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  1. #11
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    Quote Originally Posted by redlipsandpearls View Post
    They stated that they will continue to support all children having access to preschool in the year before starting school.
    oh well that's good news then.

  2. #12
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    Quote Originally Posted by ExcuseMyFrench View Post
    Well they proposed to ******line the current multiple subsidies (CCB and CCR) into one system.

    Which is a great idea

    Whether people are better off now or under the proposed system depends on many parameters - so one would need to check and do the maths.

    The new proposed subsidize is not based on childcare price like the CCB and CCR are but on deemed cost.
    Which is very dangerous.

    How could there be a one cost for all of Australia? Of course it is a lot more expensive to run a childcare centre in inner Sydney than it is in country Victoria.

    IMO it wouldn't make sense to leave the inner city people with higher out of pocket costs.
    Yep, got it I didn't pay enough attention to the part about the deemed cost.

  3. #13
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    Quote Originally Posted by BH-KatiesMum View Post
    - means testing it makes sense. Those on lower incomes SHOULD get more help than those on higher incomes.
    I agree and they already do. Good on them for making it even cheaper.

    Why wouldn't wealthy people pay more for public schools too then? (maybe they do actually? I don't know)
    I don't understand the huge disconnect between schools and childcare policies.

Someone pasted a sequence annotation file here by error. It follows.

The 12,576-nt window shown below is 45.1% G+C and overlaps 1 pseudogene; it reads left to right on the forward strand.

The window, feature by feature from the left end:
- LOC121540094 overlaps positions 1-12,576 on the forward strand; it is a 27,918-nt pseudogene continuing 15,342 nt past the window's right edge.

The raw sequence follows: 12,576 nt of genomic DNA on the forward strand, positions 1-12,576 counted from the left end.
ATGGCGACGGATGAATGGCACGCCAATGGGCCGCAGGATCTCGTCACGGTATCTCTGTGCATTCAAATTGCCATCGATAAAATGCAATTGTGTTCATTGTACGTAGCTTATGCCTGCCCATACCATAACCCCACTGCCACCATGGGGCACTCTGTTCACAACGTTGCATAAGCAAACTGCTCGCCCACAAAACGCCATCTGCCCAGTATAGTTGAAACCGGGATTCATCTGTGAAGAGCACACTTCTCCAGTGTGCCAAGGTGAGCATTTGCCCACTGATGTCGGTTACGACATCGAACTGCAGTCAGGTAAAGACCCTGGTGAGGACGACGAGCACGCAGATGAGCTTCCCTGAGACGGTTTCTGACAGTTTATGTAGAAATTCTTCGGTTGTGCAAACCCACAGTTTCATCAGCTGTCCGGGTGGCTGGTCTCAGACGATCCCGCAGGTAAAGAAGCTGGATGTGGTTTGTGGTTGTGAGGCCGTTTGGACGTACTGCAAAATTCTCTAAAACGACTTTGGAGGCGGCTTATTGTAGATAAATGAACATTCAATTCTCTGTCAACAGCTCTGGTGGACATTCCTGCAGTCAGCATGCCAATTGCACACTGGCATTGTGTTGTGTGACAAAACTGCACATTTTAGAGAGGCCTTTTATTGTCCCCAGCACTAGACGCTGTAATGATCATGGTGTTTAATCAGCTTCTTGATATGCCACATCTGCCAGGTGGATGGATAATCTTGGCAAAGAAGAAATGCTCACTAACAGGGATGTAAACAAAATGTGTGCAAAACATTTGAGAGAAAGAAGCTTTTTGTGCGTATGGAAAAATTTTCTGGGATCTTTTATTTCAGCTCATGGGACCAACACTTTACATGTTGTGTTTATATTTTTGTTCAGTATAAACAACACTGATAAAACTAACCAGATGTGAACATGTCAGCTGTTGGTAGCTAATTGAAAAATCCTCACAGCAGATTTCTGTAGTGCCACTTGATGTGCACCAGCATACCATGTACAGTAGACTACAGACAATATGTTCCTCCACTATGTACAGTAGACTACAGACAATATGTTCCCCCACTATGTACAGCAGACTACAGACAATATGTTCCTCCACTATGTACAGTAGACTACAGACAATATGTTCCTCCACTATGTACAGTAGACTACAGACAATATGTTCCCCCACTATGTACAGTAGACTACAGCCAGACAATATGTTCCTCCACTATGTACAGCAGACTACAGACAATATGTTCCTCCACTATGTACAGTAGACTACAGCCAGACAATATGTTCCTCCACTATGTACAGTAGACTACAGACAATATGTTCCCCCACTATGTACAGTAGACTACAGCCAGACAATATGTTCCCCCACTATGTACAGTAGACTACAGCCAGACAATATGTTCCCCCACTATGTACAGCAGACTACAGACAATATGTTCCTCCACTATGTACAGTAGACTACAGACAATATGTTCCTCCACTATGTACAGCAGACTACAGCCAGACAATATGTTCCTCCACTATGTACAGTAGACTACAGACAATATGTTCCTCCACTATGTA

4. #14
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    I like some of the points, activity testing for all payments is important and hopefully might free up spaces for people who are working.

    The deemed cost is ridiculous, but reminiscent of I think what they were trying to do with capping the rebate on IVF? (i.e. stop places from price gouging?)

    I've started reading the full report and this stands out so far:

    Current Australian Government assistance to families creates a strong
    disincentive for some parents to enter the workforce or to increase their hours of
    work. For some second income earners (usually mothers) who return to work
    and use ECEC, the combination of a drop-off in family tax benefits once family
    income rises, increasing income tax rates, and reduced ECEC assistance at
    higher income levels, can result in an effective marginal tax rate of close to 100
    per cent, particularly once work exceeds 3 days per week (figure 3). However,
    despite high effective marginal tax rates in the immediate future, parents (often
    those more qualified or with a career path) may continue working as they
    anticipate longer term private benefits from maintaining attachment to the
    workforce.

    This is a major issue. The current arrangements are a disincentive for middle and lower income workers to return to work after having children. This is what needs to change.
    Last edited by NoteToSelf; 22-07-2014 at 12:59.

  5. #15
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    Childcare should be free for all